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New FAQ entry re why pthread_t is a struct
- From: Ross Johnson <Ross dot Johnson at homemail dot com dot au>
- To: Pthreads-Win32 list <pthreads-win32 at sourceware dot org>
- Date: Sun, 16 Dec 2007 15:06:23 +1100
- Subject: New FAQ entry re why pthread_t is a struct
Following the recent thread on this subject I've added a new entry to
the FAQ and committed it to CVS. I've also updated the FAQ web page at
Comments and suggestions welcome.
Q 11 Why isn't pthread_t defined as a scalar (e.g. pointer or int)
like it is for other POSIX threads implementations?
Originally pthread_t was defined as a pointer (to the opaque pthread_t_
struct) and later it was changed to a struct containing the original
pointer plus a sequence counter. This is allowed under both the original
POSIX Threads Standard and the current Single Unix Specification.
When pthread_t is a simple pointer to a struct some very difficult to
debug problems arise from the process of freeing and later allocing
thread structs because new pthread_t handles can acquire the identity of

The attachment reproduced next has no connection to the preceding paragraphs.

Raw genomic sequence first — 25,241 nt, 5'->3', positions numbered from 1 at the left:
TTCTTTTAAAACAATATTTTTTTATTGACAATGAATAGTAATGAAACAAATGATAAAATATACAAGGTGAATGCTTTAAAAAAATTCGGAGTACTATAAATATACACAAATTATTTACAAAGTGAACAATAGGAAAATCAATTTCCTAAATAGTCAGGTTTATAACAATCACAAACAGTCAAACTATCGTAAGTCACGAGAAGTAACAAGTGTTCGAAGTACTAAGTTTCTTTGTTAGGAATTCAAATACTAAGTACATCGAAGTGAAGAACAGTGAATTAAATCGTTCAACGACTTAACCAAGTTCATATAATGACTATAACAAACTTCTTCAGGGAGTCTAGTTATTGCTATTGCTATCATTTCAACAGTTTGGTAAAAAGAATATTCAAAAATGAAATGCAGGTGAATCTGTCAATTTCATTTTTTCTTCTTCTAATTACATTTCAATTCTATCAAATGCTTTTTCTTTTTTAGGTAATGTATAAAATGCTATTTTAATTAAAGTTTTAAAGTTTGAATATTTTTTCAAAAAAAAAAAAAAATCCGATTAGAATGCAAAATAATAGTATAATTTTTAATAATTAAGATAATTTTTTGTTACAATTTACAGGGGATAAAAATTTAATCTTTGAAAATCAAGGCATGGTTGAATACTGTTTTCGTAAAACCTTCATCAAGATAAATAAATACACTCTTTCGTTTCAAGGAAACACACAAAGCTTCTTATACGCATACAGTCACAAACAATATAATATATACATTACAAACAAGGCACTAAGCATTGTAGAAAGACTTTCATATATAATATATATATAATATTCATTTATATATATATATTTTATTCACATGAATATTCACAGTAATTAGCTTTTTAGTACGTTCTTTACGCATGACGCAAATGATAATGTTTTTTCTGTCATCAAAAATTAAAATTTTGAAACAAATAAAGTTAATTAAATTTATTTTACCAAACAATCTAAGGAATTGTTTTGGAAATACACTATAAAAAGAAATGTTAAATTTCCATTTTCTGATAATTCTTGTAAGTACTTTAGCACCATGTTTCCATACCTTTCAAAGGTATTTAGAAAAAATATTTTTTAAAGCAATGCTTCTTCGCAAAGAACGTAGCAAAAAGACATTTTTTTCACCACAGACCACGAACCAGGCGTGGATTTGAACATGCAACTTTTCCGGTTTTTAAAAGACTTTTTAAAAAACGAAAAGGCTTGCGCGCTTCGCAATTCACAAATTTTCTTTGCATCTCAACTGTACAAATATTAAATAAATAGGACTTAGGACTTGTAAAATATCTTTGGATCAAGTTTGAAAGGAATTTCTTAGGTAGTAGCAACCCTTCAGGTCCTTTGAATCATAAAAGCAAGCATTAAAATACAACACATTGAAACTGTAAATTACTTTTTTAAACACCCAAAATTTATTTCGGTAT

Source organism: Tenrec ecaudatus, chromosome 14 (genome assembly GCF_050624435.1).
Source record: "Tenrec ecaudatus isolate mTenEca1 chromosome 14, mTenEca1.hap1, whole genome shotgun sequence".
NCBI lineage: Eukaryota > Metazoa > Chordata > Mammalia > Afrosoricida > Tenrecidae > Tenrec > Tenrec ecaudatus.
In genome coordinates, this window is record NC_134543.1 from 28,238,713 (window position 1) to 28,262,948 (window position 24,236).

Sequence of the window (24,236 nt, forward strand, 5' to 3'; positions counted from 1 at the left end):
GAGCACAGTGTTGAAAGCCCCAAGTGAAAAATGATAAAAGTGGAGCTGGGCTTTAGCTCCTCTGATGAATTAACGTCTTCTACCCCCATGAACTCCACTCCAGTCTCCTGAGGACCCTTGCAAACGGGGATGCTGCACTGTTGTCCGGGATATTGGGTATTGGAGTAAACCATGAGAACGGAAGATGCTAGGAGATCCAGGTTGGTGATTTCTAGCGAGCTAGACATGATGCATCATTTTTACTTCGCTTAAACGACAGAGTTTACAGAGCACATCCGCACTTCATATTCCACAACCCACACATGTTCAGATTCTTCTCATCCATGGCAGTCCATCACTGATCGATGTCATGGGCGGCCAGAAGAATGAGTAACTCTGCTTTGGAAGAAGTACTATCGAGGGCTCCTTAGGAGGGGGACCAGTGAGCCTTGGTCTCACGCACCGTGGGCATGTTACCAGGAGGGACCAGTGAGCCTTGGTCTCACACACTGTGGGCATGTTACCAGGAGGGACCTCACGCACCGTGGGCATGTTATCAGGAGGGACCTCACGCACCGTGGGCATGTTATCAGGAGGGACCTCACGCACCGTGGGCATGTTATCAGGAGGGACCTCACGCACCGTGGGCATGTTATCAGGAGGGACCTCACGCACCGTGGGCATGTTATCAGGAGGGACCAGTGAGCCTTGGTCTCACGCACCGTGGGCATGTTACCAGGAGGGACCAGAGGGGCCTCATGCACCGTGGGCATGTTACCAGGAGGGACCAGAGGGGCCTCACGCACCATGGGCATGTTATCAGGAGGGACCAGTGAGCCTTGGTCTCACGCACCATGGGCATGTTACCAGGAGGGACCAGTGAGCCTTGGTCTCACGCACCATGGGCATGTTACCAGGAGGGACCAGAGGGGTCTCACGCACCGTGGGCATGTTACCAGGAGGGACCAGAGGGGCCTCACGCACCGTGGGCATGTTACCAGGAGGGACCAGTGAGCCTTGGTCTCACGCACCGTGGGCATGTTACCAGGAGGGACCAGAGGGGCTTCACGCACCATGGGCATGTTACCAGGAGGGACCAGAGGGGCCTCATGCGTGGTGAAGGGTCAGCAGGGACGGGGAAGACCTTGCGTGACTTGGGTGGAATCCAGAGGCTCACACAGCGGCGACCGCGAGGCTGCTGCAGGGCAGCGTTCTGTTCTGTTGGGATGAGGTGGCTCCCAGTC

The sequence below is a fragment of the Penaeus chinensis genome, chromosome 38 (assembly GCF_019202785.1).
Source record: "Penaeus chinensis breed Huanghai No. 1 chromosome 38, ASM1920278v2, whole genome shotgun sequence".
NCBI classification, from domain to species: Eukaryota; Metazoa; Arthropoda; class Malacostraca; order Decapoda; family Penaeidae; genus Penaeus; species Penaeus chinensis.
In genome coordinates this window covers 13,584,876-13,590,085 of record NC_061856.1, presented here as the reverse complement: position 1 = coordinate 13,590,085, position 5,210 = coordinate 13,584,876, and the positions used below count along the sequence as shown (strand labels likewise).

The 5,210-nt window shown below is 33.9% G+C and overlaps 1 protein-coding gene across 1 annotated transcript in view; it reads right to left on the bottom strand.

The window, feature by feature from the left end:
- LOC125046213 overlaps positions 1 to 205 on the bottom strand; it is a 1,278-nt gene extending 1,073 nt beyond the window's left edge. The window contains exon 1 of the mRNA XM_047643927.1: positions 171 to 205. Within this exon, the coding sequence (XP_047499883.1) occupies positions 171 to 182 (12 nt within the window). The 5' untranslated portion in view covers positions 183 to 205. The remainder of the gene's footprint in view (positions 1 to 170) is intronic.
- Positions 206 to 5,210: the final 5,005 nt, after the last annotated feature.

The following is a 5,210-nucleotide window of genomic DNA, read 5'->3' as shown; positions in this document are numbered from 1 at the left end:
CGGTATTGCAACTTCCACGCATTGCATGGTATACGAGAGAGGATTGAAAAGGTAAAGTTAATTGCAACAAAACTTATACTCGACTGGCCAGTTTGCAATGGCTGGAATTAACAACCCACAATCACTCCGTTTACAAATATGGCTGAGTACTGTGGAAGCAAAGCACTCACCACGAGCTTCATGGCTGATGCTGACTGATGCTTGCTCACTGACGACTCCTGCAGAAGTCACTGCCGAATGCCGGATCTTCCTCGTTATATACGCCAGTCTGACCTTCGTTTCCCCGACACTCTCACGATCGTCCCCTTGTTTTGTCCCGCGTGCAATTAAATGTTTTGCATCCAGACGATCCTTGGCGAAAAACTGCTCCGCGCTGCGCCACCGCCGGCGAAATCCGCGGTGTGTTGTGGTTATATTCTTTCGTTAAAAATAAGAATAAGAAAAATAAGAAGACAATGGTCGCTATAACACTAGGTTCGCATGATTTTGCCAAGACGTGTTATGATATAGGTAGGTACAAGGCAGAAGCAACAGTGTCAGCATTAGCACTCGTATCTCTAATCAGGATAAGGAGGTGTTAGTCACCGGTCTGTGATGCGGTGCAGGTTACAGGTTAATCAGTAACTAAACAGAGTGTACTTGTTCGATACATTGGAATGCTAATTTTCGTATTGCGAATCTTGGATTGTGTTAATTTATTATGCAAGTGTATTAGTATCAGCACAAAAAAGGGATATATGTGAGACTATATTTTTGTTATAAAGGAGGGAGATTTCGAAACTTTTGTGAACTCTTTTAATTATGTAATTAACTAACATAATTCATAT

previously detached threads. The change to a struct was made, along with
some changes to their internal managment, in order to guarantee (for
practical applications) that the pthread_t handle will be unique over the
life of the running process.
Where application code attempts to compare one pthread_t against another
directly, a compiler error will be emitted because structs can't be
compared at that level. This should signal a potentially serious problem
in the code design, which would go undetected if pthread_t was a scalar.
The POSIX Threading API provides a function named pthread_equal() to
compare pthread_t thread handles.
Other pthreads implementations, such as Sun's, use an int as the handle
but do guarantee uniqueness within the process scope. Win32 scalar typed
thread handles also guarantee uniqueness in system scope. It wasn't clear
how well the internal management of these handles would scale as the
number of threads and the fragmentation of the sequence numbering
increased for applications where thousands or millions of threads are
created and detached over time. The current management of threads within
pthreads-win32 using structs for pthread_t, and reusing without ever
freeing them, reduces the management time overheads to a constant, which
could be important given that pthreads-win32 threads are built on top of
Win32 threads and will therefore include that management overhead on top
of their own. The cost is that the memory resources used for thread
handles will remain at the peak level until the process exits.
While it may be inconvenient for developers to be forced away from making
assumptions about the internals of pthread_t, the advantage for the
future development of pthread-win32, as well as those applications that
use it and other pthread implementations, is that the library is free to
change pthread_t internals and management as better methods arise.